UK Covid death toll rises by 574 with over 39,000 new cases

24 December 2020, 17:49 | Updated: 24 December 2020, 18:09

Police officers walk past a 'Wear a face covering' message displayed outside Victoria Station
Police officers walk past a 'Wear a face covering' message displayed outside Victoria Station. Picture: PA

By Megan White

574 more people have died within 28 days of testing positive for coronavirus, with over 39,000 new cases in the past 24 hours.

The Government said a further 574 people have died within 28 days of testing positive for Covid-19 as of Thursday, bringing the UK total to 69,625.

They said said as of 9am on Thursday, there had been a further 39,036 lab-confirmed cases of coronavirus in the UK.

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It brings the total number of cases in the UK to 2,188,587.

Separate figures published by the UK's statistics agencies for deaths where Covid-19 has been mentioned on the death certificate, together with additional data on deaths that have occurred in recent days, show there have now been 86,000 deaths involving Covid-19 in the UK.

Millions more people will be under the toughest coronavirus restrictions from Boxing Day - Tier 4 - as the UK implemented a travel ban on South Africa amid concerns over another new strain of Covid-19.

The new statistics came as Public Health England revealed that London's rate of new cases of Covid-19 has trebled in just two weeks.

Their weekly surveillance report showed the city's rate stood at 602.2 cases per 100,000 people in the seven days to December 20, up from 200.3 in the seven days to December 6.

Rates have increased in all regions, with eastern England recording the next highest rate after London (440.7) followed by south-east England (380.6) and the West Midlands (218.8).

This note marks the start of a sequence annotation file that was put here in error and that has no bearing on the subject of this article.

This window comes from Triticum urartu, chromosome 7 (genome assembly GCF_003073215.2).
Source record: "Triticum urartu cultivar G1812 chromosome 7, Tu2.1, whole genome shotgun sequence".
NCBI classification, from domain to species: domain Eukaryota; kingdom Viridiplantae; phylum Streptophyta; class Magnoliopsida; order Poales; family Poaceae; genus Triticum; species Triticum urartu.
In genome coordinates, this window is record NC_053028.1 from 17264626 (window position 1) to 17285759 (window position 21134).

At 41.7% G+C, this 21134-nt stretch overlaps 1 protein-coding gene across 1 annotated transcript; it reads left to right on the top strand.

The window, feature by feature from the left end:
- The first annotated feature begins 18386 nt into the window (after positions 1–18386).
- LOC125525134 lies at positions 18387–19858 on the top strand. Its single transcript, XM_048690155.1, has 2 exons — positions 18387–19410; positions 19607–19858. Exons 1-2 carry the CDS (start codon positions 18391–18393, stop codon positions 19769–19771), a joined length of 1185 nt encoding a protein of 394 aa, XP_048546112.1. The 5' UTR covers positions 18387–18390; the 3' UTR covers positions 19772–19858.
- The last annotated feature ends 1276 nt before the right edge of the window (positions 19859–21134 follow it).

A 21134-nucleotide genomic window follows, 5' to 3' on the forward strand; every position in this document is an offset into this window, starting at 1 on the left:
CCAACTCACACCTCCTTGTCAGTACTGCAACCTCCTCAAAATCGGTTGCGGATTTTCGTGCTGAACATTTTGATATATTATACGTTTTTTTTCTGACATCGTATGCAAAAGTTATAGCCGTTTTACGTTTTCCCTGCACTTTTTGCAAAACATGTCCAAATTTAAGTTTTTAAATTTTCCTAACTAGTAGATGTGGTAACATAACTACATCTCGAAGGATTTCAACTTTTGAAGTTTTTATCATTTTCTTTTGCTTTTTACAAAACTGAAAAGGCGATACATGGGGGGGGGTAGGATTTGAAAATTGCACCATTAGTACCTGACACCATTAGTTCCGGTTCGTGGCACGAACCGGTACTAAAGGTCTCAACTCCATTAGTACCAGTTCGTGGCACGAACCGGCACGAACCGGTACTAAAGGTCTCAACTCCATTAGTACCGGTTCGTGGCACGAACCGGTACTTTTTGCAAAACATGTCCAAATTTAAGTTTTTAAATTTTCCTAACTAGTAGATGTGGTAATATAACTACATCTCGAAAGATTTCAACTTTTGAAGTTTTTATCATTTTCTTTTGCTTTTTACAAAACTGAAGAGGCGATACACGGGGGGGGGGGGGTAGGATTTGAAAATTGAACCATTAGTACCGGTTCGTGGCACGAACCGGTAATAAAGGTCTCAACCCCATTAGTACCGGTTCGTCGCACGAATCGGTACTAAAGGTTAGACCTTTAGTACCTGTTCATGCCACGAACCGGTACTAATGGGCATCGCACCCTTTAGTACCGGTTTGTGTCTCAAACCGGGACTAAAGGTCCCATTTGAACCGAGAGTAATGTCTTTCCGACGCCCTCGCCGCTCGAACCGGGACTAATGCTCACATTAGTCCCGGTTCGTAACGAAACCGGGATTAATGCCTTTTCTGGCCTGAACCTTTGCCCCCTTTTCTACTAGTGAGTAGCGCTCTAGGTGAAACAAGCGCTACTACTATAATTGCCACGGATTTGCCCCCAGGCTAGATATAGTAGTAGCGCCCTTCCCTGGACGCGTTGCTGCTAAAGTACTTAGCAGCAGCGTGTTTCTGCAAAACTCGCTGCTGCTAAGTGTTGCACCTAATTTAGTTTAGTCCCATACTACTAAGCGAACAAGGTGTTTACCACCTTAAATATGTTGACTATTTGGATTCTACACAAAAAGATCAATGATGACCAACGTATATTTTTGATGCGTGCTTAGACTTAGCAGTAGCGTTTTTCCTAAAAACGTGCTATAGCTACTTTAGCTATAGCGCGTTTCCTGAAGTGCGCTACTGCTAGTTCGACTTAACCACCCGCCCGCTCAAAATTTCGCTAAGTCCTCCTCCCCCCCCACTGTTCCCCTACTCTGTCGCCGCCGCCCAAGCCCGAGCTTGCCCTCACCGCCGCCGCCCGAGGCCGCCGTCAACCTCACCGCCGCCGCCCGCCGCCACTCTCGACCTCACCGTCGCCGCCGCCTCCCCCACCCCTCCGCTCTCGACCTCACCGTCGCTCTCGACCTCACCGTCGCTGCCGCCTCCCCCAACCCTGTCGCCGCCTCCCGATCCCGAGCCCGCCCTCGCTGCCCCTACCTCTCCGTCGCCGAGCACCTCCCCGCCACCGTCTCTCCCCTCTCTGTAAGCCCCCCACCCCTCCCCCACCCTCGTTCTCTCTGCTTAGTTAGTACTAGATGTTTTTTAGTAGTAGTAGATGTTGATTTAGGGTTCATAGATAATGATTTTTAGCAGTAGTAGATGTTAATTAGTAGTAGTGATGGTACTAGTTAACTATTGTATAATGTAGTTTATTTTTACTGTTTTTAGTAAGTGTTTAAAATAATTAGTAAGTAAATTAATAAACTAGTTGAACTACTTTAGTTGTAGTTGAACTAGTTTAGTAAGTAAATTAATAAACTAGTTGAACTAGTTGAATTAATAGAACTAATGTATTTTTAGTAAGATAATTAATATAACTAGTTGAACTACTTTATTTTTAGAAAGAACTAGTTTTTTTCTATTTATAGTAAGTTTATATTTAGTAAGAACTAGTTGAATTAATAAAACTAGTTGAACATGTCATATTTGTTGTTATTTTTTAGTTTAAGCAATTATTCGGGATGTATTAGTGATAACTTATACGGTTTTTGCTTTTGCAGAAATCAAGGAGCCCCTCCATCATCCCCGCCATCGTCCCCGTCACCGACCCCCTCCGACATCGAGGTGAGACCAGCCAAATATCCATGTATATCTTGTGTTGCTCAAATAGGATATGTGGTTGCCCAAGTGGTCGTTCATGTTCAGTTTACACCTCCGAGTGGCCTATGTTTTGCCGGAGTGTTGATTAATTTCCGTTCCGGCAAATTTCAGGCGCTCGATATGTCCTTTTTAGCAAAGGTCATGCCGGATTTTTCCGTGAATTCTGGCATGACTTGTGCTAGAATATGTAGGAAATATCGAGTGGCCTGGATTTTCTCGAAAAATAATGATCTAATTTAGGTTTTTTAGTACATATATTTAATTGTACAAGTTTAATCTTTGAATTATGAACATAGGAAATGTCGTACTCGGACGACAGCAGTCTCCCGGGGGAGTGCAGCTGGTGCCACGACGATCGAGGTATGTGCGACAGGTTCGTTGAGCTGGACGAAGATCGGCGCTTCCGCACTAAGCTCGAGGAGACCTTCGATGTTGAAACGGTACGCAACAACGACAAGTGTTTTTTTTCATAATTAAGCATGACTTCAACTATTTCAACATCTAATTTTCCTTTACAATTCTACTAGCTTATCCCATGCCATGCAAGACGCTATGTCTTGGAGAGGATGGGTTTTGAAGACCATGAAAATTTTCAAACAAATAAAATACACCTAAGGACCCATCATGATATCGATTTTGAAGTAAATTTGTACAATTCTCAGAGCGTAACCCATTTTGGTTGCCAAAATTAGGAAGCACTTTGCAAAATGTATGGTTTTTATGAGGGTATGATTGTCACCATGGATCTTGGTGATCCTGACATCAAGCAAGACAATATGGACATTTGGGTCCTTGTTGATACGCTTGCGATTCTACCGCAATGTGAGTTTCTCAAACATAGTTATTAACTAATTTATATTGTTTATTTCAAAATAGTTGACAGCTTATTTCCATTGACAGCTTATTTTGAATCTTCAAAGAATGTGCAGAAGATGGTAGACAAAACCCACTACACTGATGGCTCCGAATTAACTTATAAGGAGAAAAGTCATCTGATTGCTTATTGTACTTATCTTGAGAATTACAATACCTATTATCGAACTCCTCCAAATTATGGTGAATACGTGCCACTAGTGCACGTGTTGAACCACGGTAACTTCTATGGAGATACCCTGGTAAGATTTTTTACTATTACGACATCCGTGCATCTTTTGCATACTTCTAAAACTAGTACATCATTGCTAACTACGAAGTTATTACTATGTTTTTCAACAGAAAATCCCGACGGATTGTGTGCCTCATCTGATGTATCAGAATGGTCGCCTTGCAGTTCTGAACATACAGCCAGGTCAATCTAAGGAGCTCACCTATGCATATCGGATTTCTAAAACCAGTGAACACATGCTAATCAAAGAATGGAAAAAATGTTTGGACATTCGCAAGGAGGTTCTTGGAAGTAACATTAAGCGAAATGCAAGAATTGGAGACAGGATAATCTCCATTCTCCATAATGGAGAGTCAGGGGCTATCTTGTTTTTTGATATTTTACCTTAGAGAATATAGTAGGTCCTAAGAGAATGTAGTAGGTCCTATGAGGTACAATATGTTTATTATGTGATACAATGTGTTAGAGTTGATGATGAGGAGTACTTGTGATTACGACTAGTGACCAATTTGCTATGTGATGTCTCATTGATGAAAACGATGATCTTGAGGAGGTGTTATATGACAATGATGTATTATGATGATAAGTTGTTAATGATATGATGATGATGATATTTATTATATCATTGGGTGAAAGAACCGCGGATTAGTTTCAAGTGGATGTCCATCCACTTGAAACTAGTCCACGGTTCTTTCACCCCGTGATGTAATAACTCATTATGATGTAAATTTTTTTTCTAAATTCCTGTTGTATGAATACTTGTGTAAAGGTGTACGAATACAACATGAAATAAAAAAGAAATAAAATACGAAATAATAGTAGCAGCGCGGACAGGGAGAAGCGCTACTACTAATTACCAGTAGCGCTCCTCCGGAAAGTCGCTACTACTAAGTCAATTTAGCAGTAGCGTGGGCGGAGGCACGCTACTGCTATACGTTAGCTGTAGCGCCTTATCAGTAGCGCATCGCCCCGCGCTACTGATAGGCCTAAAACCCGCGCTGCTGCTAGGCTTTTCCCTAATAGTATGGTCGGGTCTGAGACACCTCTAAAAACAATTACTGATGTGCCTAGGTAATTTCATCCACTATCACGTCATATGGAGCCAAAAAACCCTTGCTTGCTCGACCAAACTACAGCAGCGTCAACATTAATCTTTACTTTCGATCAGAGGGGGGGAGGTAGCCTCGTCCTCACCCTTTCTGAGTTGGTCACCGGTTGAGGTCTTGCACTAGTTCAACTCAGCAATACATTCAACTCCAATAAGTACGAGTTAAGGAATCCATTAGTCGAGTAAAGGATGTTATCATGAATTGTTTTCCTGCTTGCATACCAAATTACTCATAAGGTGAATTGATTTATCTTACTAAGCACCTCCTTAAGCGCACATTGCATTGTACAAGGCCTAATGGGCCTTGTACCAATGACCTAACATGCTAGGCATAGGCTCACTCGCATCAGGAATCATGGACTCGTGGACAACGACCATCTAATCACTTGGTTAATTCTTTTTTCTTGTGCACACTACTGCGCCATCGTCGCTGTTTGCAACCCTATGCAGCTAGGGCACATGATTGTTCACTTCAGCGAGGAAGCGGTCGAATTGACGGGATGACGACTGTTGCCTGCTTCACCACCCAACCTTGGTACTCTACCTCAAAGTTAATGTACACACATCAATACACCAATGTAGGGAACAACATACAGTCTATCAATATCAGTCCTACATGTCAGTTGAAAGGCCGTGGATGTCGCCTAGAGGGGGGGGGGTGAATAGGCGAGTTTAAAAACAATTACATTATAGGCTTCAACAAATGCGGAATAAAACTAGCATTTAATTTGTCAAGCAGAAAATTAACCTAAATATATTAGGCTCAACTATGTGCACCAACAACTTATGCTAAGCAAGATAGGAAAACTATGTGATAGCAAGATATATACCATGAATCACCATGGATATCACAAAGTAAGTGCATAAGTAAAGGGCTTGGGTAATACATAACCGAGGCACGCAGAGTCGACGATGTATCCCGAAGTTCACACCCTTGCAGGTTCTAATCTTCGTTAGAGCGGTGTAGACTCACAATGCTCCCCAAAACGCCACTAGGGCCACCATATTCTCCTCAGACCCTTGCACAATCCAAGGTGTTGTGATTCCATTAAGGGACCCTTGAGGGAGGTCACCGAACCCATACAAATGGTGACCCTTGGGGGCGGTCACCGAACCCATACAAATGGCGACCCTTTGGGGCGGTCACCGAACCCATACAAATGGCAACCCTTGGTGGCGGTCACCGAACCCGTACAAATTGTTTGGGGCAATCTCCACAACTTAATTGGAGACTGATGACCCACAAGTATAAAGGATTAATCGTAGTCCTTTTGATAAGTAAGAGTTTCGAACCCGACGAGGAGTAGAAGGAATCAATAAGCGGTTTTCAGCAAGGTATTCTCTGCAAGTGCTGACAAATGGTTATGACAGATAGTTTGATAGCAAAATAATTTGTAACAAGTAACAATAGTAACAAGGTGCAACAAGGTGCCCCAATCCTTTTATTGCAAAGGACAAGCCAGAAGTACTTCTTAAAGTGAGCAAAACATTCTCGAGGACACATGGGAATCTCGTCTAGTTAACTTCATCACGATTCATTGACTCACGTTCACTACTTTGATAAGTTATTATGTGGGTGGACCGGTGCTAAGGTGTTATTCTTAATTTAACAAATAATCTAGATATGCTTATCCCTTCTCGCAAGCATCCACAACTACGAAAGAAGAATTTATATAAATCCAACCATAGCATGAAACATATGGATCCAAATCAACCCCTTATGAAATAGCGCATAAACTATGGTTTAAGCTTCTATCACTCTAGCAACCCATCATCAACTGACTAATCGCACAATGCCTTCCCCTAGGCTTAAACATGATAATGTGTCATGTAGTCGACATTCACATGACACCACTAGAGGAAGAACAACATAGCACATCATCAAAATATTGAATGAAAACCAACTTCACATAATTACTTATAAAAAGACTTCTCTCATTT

Case rates in England have risen across all age groups, with the biggest rise is among 20 to 29-year-olds, where the rate stood at 433.8 cases per 100,000 people in the seven days to December 20, up week-on-week from 267.2.

For 30 to 39 year-olds, the rate rose from 288.0 to 434.6 - the highest rate among all age groups.

Rates rose from 288.7 to 412.2 among 40 to 49-year-olds, and from 220.8 to 325.0 among 50 to 59-year-olds.

The UK implemented a travel ban on South Africa amid concerns over another new strain of Covid-19, which is feared to be more transmissible than that discovered in the UK.

Following disruption which has left thousands of lorry drivers stranded in Kent, Transport Secretary Grant Shapps said on Christmas Eve that ferries from Dover to Calais would run on Christmas Day and Boxing Day.

French firefighters and British military are working with NHS Test and Trace to test thousands of waiting hauliers, who must return a negative test within the past 72 hours to make the crossing.

Shortly after 1pm on Thursday, Mr Shapps said more than 2,000 lorry drivers waiting to leave had returned negative coronavirus tests, while three had tested positive.

"Kent haulier testing results to date - 2,367 tests carried out as of midday, of which: 2,364 negative 3 positive," he tweeted.

"As the EU Transport Commissioner has tweeted, testing hauliers is not recommended.

"Spending days in a lorry on your own puts you in an extremely low risk category."

More than 1,000 lorries have left the UK since Wednesday evening via the Eurotunnel, according to Duncan Buchanan, policy director for England and Wales at the Road Haulage Association.

Around 2,000 more are expected to be able to leave by the end of Thursday, he added.

Meanwhile, the latest NHS Test and Trace figures show that 34.1% of people tested at an "in-person" site in the week ending December 16 received their result within 24 hours.

This is down from 59.8% in the previous week, and is the lowest percentage since the week to October 28.

New data from NHS England shows that more than 70% of people in England who have been given a vaccine for coronavirus were aged over 80.

Prime Minister Boris Johnson had already announced that more than 500,000 people had been given the first of two jabs, but figures show 521,594 were vaccinated between December 8 and December 20.

Some 366,715 of these were over 80, while the remaining 30% were care home residents under 80, care home staff and NHS workers.

These are the first figures published detailing the exact number of people to receive the Pfizer Covid-19 jab since Margaret Keenan became the first on December 8.

Priority groups in this initial phase - people aged 80 and over as well as care home residents and staff - were determined by the Government following advice from the Joint Committee on Vaccination and Immunisation.